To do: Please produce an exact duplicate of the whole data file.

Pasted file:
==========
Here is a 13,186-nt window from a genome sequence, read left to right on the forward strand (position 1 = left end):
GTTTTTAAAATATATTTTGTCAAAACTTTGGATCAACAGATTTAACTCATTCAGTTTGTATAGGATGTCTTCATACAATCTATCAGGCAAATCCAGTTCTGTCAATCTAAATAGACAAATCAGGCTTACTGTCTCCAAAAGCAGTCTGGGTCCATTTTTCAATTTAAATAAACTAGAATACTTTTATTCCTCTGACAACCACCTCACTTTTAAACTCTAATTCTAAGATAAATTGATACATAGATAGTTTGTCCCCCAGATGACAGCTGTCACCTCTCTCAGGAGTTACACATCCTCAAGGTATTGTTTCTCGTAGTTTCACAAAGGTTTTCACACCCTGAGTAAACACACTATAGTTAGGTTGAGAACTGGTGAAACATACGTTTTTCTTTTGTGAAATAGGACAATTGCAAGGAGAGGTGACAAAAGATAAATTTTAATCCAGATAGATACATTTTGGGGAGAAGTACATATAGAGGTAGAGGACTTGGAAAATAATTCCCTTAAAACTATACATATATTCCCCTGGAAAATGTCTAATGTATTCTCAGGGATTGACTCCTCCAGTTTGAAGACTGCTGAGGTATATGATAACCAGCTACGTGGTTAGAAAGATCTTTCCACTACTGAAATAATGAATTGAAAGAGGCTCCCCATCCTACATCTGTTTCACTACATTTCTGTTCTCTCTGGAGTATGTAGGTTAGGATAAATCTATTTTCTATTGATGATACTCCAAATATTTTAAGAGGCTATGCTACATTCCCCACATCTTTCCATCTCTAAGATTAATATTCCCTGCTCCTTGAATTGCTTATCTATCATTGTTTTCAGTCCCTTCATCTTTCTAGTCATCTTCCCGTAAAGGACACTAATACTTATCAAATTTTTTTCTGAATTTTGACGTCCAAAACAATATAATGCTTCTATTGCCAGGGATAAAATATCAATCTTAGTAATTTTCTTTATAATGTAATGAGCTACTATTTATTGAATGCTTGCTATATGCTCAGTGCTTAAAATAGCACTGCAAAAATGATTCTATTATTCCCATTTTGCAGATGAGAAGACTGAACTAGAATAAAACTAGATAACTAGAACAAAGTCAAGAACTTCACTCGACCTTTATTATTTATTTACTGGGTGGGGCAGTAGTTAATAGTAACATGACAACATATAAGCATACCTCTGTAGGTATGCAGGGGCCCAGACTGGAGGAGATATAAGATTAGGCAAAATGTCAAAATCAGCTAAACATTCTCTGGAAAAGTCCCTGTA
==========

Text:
Here is a 13,186-nt window from a genome sequence, read left to right on the forward strand (position 1 = left end):
GTTTTTAAAATATATTTTGTCAAAACTTTGGATCAACAGATTTAACTCATTCAGTTTGTATAGGATGTCTTCATACAATCTATCAGGCAAATCCAGTTCTGTCAATCTAAATAGACAAATCAGGCTTACTGTCTCCAAAAGCAGTCTGGGTCCATTTTTCAATTTAAATAAACTAGAATACTTTTATTCCTCTGACAACCACCTCACTTTTAAACTCTAATTCTAAGATAAATTGATACATAGATAGTTTGTCCCCCAGATGACAGCTGTCACCTCTCTCAGGAGTTACACATCCTCAAGGTATTGTTTCTCGTAGTTTCACAAAGGTTTTCACACCCTGAGTAAACACACTATAGTTAGGTTGAGAACTGGTGAAACATACGTTTTTCTTTTGTGAAATAGGACAATTGCAAGGAGAGGTGACAAAAGATAAATTTTAATCCAGATAGATACATTTTGGGGAGAAGTACATATAGAGGTAGAGGACTTGGAAAATAATTCCCTTAAAACTATACATATATTCCCCTGGAAAATGTCTAATGTATTCTCAGGGATTGACTCCTCCAGTTTGAAGACTGCTGAGGTATATGATAACCAGCTACGTGGTTAGAAAGATCTTTCCACTACTGAAATAATGAATTGAAAGAGGCTCCCCATCCTACATCTGTTTCACTACATTTCTGTTCTCTCTGGAGTATGTAGGTTAGGATAAATCTATTTTCTATTGATGATACTCCAAATATTTTAAGAGGCTATGCTACATTCCCCACATCTTTCCATCTCTAAGATTAATATTCCCTGCTCCTTGAATTGCTTATCTATCATTGTTTTCAGTCCCTTCATCTTTCTAGTCATCTTCCCGTAAAGGACACTAATACTTATCAAATTTTTTTCTGAATTTTGACGTCCAAAACAATATAATGCTTCTATTGCCAGGGATAAAATATCAATCTTAGTAATTTTCTTTATAATGTAATGAGCTACTATTTATTGAATGCTTGCTATATGCTCAGTGCTTAAAATAGCACTGCAAAAATGATTCTATTATTCCCATTTTGCAGATGAGAAGACTGAACTAGAATAAAACTAGATAACTAGAACAAAGTCAAGAACTTCACTCGACCTTTATTATTTATTTACTGGGTGGGGCAGTAGTTAATAGTAACATGACAACATATAAGCATACCTCTGTAGGTATGCAGGGGCCCAGACTGGAGGAGATATAAGATTAGGCAAAATGTCAAAATCAGCTAAACATTCTCTGGAAAAGTCCCTGTA